The need to pay the bank off helps spur Jaime and Bronn to head to Highgarden and ransack the place. They squirrel their riches back to King's Landing before Dany's forces attack in the famous Loot Train battle. Before the battle, we see Tycho for the last time, chatting away with Cersei in Maegor's Holdfast. Cersei explains to him that Qyburn has asked for the services of the Golden Company to help her win the coming war and he's more than happy to.
"Rest assured, Your Grace," he says. "You can count on the Iron Bank's support, as soon as the gold arrives."
So we're led to believe Cersei required more assistance from the Iron Bank to hire the (useless) Golden Company and the dashing Harry Strickland before being crumpled by bricks. Did she pay the bank back? With what money? We know there's not a lot of gold left for the King because the final small council meeting in the finale sees bickering between Davos and Bronn. Will the Iron Bank come to collect their debt from Tyrion, the last Lannister -- or will they lead another uprising against the Broken King?
Arya's White Horse
Two words: glue factory. Wait, no, I mean: plot hole.
After finding a white horse at the end of the penultimate episode, Arya rides out of King's Landing at a gallop and then... we see her watching Jon from a distance in King's Landing in the next episode? It's a jarring about-face I suspect will only seem more preposterous should you ever decide to binge watch the final season. It's easy to argue that it doesn't matter (and, well, it doesn't), but if you were wondering what happened to Shadowfax, you'll have to keep wondering.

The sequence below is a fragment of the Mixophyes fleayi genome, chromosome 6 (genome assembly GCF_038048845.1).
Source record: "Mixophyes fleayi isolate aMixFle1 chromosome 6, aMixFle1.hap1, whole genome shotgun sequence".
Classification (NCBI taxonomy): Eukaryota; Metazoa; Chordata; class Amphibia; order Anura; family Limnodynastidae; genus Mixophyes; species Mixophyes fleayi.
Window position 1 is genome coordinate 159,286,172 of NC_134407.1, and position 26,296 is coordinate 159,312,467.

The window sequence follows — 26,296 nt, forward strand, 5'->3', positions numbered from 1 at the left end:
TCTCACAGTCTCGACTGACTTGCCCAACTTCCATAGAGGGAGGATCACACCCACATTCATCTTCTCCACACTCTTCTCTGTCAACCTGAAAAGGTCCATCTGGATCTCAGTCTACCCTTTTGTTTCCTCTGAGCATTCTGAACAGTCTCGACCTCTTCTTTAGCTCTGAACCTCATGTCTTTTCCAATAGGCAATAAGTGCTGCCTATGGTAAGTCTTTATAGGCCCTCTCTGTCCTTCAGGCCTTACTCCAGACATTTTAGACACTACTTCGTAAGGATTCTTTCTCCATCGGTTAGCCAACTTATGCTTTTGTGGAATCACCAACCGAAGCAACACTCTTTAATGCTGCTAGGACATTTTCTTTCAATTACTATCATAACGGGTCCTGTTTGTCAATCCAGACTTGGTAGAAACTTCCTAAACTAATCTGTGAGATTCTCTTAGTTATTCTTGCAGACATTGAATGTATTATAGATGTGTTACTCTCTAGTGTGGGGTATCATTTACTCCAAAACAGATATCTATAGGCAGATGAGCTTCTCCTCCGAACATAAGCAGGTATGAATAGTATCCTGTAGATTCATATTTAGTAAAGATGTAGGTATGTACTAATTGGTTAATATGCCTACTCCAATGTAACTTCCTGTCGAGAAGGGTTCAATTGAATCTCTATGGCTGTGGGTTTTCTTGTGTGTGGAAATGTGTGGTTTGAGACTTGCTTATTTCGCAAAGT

The Prince/Princess That Was Promised?
Don't even ask start to think about this prophecy. It will only end in misery. While you're at it, any questions about the Night King or the Lord of Light you should forget about too.
Essentially, prophecy was a big part of the book series but it never quite came into its own in the television show. Whether that is because the show tried to steer clear of the more fantasy elements or because the writers just forgot is really an open-ended question right now. The promised prequel, however, may reveal some of the secrets of the final season -- particularly the genesis of the Night King and his army.
Flat Earth Theory
If the theory of planetary formation holds true for Westeros, the world they live on should be round. If you continue to sail West, eventually, you'll find yourself back in Westeros. Arya's journey could be remarkably short, depending on how vast the world is. In a realm that has dragons -- gigantic flying beasts that roam wherever they want -- and power-hungry tyrants, isn't it just a little strange that no one has ever ventured West?
Even in the exploration days in the real world, people were sailing boats into the unknown almost as soon as we could sail. According to the books, the Sunset Sea is particularly dangerous, but... uh... dragons?
That might mean the world of Game of Thrones is entirely flat and exists on the back of four elephants, themselves resting on the back of a giant turtle. I wonder what Kyrie Irving thinks.